Perhaps the key aspect of the Kingsnorth 6's defence was the testimony from NASA scientist Jim Hansen. One of the most prominent climate scientists on earth, he made clear that we have little time to scale back our carbon emissions, so plans to increase them were not far short of murderous. He's subsequently offered to help people who blockaded a coal plant in America.
Strange, then, that this week he's spoken out against activists opposing Heathrow's third runway.
The number of runways you need for your airports depends on their traffic. You don't want to be so restrictive that you end up burning more fuel because planes are having to circle and wait to land because of lack of runway space.
Heathrow is already running at near-capacity. The whole point of building a third runway is to double the number of flights, which is far worse than any circling could be. The emissions from the extra flights readily compare to a large coal-fired power station.
Hansen could similarly argue that you don't want to stop new coal-fired power stations as it would mean older, less efficient, ones were kept in service leading to greater emissions.
The crucial point, as he's an order of magnitude clever enough to know, is that we cannot carry on with certain high-emitting activities. If the government were to get its way and double aviation capacity in the UK then by 2030 that sole industry would be likely to exceed our carbon budget before we touch a lump of coal.
Additionally, as he's also surely aware of, like Kingsnorth Heathrow is a flagship. It leads the way for other similar projects. If this first project gets stopped then it makes it much less likely that the ones queueing up behind it will go ahead.
"Coal is 80% of the planet's problem," he said. "You have to keep your eye on the ball and not waste your efforts. The number one enemy is coal and we should never forget that."
He is clearly right on that. But the thing is, most of the activists involved in fighting Heathrow are fighting coal too. There is a culture of action around climate change, one thing inspiring another.
There are a handful of industries that need radical change. Passenger transport, food production, power generation, heating, freight, they all have alternative methods and technologies to help us make the change. Aviation alone has no alternative. It is the one industry that needs to wither to almost nothing. Fortunately, also unlike those others, it is the one that is a complete luxury that we can live without.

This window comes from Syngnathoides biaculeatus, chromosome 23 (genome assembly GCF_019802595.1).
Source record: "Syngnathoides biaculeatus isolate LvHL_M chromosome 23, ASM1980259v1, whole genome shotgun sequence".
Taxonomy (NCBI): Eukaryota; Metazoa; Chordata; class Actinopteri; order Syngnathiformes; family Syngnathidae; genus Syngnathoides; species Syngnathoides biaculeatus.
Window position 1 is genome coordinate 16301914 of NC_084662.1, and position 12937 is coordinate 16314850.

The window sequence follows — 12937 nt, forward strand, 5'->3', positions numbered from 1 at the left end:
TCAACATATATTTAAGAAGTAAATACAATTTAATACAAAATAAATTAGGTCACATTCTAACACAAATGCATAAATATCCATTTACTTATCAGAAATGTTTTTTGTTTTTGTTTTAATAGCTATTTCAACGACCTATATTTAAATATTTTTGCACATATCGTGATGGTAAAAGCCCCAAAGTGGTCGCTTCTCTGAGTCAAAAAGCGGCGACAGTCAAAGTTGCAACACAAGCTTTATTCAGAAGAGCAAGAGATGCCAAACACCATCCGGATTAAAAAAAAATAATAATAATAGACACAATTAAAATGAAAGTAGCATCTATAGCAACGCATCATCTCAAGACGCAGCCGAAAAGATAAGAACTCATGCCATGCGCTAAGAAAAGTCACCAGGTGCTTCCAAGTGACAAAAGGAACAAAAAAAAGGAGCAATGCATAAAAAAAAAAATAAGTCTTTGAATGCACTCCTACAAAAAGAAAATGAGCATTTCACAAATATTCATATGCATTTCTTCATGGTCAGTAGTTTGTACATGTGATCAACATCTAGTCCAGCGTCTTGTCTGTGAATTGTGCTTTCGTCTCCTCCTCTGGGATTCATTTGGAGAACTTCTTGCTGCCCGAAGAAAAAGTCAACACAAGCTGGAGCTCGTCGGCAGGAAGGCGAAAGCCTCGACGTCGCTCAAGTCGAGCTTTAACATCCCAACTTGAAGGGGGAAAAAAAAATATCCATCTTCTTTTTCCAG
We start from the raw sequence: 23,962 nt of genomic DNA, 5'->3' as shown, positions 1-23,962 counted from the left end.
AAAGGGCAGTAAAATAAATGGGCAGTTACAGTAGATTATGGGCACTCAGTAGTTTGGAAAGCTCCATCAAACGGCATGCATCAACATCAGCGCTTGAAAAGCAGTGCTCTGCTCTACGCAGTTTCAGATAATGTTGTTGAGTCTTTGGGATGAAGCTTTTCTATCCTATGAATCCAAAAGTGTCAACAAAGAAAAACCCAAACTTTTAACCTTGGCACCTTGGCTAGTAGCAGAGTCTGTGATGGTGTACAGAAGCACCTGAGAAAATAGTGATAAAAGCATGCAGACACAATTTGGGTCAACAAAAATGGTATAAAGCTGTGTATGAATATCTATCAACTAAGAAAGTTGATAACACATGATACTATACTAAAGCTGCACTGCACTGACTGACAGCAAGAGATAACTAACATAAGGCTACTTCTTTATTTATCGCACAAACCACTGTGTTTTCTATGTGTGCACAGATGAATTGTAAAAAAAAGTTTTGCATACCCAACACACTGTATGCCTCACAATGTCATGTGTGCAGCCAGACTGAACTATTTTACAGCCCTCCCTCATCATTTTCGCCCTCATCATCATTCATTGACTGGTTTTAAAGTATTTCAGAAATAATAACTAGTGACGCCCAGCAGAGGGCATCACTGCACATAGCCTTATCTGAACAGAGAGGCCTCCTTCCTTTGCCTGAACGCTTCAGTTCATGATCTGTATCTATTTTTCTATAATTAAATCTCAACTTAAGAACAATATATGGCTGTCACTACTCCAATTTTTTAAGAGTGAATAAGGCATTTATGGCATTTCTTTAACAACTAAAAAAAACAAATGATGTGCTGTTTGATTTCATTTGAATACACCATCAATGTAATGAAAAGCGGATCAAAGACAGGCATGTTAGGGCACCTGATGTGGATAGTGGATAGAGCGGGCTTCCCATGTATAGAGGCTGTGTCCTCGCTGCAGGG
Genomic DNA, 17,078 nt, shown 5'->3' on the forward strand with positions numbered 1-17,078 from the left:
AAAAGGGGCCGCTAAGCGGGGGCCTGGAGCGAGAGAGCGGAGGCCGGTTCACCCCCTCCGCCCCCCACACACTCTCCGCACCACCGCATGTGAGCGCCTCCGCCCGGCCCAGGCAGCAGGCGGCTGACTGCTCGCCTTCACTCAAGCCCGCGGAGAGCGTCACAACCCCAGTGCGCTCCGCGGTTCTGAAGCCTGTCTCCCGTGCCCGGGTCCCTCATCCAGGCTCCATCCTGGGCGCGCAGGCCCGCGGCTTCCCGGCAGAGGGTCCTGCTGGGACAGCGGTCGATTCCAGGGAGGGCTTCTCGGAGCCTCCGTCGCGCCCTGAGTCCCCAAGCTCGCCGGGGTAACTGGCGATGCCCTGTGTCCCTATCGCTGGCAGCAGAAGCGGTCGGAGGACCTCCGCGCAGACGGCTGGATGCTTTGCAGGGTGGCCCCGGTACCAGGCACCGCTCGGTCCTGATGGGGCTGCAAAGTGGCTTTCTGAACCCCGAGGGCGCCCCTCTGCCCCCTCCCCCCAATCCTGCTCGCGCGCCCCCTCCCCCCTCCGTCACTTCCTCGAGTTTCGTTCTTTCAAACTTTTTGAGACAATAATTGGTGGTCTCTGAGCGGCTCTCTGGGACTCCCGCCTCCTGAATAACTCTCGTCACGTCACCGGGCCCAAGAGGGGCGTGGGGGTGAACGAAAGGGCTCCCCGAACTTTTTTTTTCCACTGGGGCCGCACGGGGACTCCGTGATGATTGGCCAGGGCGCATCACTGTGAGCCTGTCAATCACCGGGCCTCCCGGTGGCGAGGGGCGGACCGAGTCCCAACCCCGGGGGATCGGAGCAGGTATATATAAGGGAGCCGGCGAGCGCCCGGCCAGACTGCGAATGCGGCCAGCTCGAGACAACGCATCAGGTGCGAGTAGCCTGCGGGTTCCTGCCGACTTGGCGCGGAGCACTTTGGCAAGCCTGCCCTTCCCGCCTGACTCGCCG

As Hansen told the court, obstructing Kingsnorth prevents carbon emissions that kill. Blockading runways to cause flights to be cancelled does exactly the same thing.
In a heavy-handed pun, the article closes
Aviation was not a danger, and he would not fly to the help of those who disrupted airports and flights, he stressed.
He would, of course, fly into Heathrow. It is extraordinary that a climate scientist can take such a stand. The only reason I can think of is that he flies a lot himself and wants to avoid thoughts that make him stop.
He's not alone. The campaign against the third runway has got Greenpeace to gather and coach several celebrities, including Emma Thompson who, laying into Transport Secretary Buff Hoon, said,
They're planes! Give me a break! They use up a lot of energy, they let out CO2 emissions! Not even Mr Hoon can hide that from us.
Hiring celebs against flying is like hiring dogs against arse-sniffing. It's a gift to the aviation lobby that they're bound to enjoy. And sure enough, Hoon responded
"She has been in some very good films. Love Actually is very good, but I worry about people who I assume travel by air quite a lot and don't see the logic of their position, not least because the reason we have got this problem in relation to Heathrow is that more and more people want to travel more and more," he said.
He added: "BAA do not wake up in the morning and think 'we need a bigger airport' and airlines do not say 'we need to put on more flights' unless there is a demand for it. So the point is about not just Emma Thompson, but lots of people.
Hoon's assertion that the aviation industry don't advertise or lobby anyone to increase business is almost as mad as his belief that Love Actually is a very good film.
But anyway, Thompson said that he had 'completely missed the point' and that - get this one - 'this is not a campaign against flying'.
Er, right. Show me anyone who flies whose emissions are sustainable. I'm willing to put a hefty bet of my personal body parts that Emma Thompson's aren't.
Unless you are against the runway from the perspective of the localised impacts of noise and demolished houses, it is surely all about stopping people flying. How stupid and hypocritical can she get?
The answer came the following week
The government is treating us as if we're stupid. They're asking all of us to reduce our energy consumption while they build another runway at Heathrow. I think it's the most egregious piece of hypocrisy I've seen in a long time.
One person on the Greenpeace email list asked if this meant Emma Thompson wouldn't be flying any more and got the reply
We are not campaigning to stop people from flying altogether, but we do want to prevent the number of flights from growing to dangerous levels
This is clearly implying that Greenpeace believe present levels aren't dangerous. They could do with talking to a proper climate scientist. Though they'll need to find one not blinded by his own hypocrisy.